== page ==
This site will look much better in a browser that supports web standards, but it is accessible to any browser or Internet device.
Every year M206 students are asked to demonstrate an understanding of these three key HCI concepts. Although feedback is usually well understood, many continue to confuse affordance and visibility.
Here is a button. Go ahead and use it.
How did you know what to do? What makes it a button? It is, after all, just a collection of coloured pixels on your screen. It looks like a button because it has the appearance of a three dimensional object similar to something that you have seen before. It uses the old trick employed by artists of mimicking light and shade. Thus a two dimensional image gives the appearance of having raised edges. Because you have seen a button before you know that it needs pushing or clicking with your mouse. It therefore, in the parlance of HCI, affords clicking.
Intuition, gained from previous experience, and the three dimensional graphical effect, are affordance issues. Furthermore, as you pass your mouse over the button the cursor changes to a small hand icon. Experience of visiting web pages will indicate that this button acts as a hyperlink to another page and a click is required. Again affordance is linked to prior experience.
However, you may have little idea idea of where you will be taken. You may have been sent to another page, either within this site or somewhere else on the Web. But what will you see? Something more informative is needed. At the lower left of the browser window the status bar will indicate a URL which may, or may not, be informative.
By placing a label adjacent to, or sometimes on, a button, the user can be supplied with further information
Consider this piece of text and the button and label underneath it:
M206 supplies some definitions of visiblity and you might like to take a look.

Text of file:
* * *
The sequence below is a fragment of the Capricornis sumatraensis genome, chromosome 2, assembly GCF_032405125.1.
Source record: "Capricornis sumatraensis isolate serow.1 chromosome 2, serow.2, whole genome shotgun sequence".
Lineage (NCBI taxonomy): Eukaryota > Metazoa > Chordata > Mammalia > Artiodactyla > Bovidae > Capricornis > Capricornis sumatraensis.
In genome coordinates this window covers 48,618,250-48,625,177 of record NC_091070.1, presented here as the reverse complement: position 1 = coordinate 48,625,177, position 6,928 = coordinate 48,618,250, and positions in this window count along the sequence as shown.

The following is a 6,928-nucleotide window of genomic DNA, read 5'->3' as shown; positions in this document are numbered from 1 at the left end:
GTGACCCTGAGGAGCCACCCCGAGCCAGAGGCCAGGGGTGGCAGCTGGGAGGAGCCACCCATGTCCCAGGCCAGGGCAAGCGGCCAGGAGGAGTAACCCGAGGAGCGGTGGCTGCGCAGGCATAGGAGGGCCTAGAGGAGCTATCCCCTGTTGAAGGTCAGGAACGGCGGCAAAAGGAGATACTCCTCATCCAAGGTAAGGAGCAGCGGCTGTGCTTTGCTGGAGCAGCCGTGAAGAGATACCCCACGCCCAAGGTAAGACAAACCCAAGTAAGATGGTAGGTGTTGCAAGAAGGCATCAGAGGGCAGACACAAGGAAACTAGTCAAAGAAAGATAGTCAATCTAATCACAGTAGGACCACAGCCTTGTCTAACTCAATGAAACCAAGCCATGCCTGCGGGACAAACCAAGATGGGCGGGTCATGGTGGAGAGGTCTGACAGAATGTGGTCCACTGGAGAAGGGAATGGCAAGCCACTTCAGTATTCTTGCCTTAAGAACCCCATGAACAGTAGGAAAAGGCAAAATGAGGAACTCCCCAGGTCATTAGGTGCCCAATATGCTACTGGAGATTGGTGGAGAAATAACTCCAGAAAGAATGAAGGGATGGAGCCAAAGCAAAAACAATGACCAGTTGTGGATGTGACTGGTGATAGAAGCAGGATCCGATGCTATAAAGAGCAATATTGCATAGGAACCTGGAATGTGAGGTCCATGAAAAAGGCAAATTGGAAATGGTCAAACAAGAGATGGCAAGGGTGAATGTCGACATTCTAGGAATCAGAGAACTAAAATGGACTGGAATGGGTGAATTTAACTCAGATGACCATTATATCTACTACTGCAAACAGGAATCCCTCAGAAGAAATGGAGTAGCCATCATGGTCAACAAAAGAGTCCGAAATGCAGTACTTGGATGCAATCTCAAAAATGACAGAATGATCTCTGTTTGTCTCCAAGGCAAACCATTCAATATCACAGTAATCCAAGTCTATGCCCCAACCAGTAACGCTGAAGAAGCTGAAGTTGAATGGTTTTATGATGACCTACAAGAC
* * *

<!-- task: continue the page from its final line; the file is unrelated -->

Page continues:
The user should have had a good idea that by clicking the button he/she can navigate to a definition of visibility. Good labelling aids visiblity. It makes clear to the user the relationship that exists between the action (button click) and the effect of that action (in this context, seeing a definition of visibility).
I have also supplied some alternative text which is visible to the user when the mouse passes over the button. This information is particularly useful for users who employ text browsers.
Visibility has nothing to do with the graphical effects that were described above in relation to affordance. The status bar information, the alternative text, and the label are all attempts at aiding visibility.
The term visibility was hijacked by HCI gurus and is in the opinion of many, including myself, an unfortunate one. But there you go, we just have to get on with it.
It is possible to supply a label that has nothing to do with visibility. For example:
In this example the label is a redundant aid to affordance. If the button widget looks like a button it shouldn't need a label saying Click. The label gives no aid to visibility since the user may still have little indication of what to expect when the button is clicked. Although you will note that I have applied some alternative text to comply with the rules of XHTML.
For more on HCI, go to these usabilty guidlines.